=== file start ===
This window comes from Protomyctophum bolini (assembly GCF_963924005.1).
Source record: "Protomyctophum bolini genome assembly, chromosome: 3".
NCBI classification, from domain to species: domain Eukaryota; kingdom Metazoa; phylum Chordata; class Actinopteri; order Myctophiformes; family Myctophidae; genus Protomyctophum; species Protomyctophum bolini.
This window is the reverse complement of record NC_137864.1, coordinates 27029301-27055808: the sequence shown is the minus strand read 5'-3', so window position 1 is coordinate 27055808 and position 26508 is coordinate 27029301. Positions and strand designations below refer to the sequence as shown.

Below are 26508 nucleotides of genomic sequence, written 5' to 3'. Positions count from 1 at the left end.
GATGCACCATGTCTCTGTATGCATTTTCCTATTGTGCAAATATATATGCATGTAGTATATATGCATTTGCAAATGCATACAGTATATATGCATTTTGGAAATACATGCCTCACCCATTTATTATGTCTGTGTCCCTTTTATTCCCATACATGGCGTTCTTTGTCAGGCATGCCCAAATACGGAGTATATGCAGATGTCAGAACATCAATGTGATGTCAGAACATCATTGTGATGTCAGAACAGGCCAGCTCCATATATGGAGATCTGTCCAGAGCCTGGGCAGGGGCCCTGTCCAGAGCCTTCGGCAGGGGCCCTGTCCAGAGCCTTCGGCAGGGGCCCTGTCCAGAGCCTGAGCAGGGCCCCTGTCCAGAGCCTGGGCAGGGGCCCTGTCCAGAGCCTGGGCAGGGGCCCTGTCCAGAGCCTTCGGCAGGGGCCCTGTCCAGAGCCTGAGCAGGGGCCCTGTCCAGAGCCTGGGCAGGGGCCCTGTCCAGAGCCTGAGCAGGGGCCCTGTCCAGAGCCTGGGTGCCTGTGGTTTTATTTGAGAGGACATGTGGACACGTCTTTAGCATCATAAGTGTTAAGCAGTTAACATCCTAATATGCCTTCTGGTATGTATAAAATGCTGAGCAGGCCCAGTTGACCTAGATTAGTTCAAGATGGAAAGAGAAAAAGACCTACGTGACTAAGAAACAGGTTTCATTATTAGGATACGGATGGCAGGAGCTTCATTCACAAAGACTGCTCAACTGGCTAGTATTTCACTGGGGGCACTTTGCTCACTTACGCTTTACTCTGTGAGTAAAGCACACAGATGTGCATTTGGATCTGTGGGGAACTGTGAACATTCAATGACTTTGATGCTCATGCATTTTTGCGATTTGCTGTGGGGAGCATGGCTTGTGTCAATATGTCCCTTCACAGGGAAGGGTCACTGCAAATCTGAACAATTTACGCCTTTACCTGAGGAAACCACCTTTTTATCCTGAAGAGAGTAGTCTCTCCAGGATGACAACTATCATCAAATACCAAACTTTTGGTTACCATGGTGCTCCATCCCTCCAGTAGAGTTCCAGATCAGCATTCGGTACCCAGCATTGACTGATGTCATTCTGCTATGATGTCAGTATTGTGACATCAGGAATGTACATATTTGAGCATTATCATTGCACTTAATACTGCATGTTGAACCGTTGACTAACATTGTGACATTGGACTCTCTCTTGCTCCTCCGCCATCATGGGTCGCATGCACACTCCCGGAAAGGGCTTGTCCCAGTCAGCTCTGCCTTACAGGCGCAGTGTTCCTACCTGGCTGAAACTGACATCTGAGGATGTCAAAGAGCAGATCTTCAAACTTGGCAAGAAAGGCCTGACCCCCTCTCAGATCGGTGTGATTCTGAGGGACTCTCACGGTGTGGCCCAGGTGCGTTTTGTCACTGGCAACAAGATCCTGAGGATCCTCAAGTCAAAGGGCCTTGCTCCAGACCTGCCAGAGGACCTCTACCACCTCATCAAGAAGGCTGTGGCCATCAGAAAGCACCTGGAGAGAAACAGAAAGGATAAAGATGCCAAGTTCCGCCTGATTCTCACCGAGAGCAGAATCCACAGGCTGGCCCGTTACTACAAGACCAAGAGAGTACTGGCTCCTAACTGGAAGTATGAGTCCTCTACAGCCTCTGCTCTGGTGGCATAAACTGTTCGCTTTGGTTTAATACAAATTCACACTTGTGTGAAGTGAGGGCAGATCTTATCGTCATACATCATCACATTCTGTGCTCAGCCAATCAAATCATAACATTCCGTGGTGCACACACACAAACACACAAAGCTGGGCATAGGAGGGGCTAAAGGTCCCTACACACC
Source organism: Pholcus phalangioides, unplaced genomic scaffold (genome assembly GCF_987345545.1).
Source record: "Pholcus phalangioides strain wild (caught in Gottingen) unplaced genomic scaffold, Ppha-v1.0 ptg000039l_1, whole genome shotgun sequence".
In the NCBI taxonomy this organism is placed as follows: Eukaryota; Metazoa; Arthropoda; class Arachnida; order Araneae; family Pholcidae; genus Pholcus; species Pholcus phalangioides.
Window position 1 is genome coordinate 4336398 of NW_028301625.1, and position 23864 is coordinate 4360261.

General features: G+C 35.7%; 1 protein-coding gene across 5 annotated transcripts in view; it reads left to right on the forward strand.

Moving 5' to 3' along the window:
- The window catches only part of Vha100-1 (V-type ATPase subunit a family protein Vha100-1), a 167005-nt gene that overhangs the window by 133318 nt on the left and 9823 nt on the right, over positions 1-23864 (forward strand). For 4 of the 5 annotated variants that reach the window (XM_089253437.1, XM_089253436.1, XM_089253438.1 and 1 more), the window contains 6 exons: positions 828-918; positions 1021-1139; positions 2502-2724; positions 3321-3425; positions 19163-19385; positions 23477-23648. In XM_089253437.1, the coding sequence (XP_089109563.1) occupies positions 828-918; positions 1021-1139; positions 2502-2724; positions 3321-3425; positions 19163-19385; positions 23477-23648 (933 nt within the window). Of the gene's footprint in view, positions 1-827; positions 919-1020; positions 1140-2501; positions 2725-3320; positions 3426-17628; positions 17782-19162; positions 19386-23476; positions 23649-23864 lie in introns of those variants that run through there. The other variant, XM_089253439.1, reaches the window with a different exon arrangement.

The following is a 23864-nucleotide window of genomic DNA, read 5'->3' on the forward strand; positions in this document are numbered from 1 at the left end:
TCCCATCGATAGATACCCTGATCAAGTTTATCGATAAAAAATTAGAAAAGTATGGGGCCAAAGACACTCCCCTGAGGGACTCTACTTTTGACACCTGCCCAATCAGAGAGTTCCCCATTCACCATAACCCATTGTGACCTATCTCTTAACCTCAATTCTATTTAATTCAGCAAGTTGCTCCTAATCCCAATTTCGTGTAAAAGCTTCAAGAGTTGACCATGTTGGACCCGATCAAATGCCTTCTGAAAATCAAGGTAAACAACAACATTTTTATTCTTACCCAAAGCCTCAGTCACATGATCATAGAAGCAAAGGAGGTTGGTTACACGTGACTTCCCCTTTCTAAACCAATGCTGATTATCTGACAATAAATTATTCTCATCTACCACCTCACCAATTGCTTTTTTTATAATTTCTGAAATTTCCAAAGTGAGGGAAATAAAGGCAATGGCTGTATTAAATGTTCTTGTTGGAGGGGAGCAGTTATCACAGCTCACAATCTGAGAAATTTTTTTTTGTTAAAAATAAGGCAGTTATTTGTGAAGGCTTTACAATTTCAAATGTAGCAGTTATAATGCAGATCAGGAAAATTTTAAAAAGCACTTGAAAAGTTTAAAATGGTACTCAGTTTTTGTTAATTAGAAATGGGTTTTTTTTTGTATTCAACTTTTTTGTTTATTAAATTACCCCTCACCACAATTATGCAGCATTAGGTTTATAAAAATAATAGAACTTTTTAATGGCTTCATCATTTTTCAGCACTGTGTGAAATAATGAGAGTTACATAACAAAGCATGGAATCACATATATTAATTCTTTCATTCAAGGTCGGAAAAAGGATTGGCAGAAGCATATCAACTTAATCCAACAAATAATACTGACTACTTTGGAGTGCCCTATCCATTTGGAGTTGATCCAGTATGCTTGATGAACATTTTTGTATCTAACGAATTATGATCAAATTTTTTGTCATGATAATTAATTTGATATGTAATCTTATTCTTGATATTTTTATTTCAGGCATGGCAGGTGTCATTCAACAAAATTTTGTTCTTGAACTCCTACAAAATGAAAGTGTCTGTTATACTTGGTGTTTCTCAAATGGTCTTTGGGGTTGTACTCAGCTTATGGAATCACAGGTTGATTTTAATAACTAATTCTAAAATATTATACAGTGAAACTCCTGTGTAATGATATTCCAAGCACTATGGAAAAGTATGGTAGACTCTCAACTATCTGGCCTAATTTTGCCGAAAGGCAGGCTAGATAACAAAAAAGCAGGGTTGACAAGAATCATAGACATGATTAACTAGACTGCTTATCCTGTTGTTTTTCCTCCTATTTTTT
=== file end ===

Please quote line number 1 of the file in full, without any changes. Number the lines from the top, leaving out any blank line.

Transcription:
This window comes from Protomyctophum bolini (assembly GCF_963924005.1).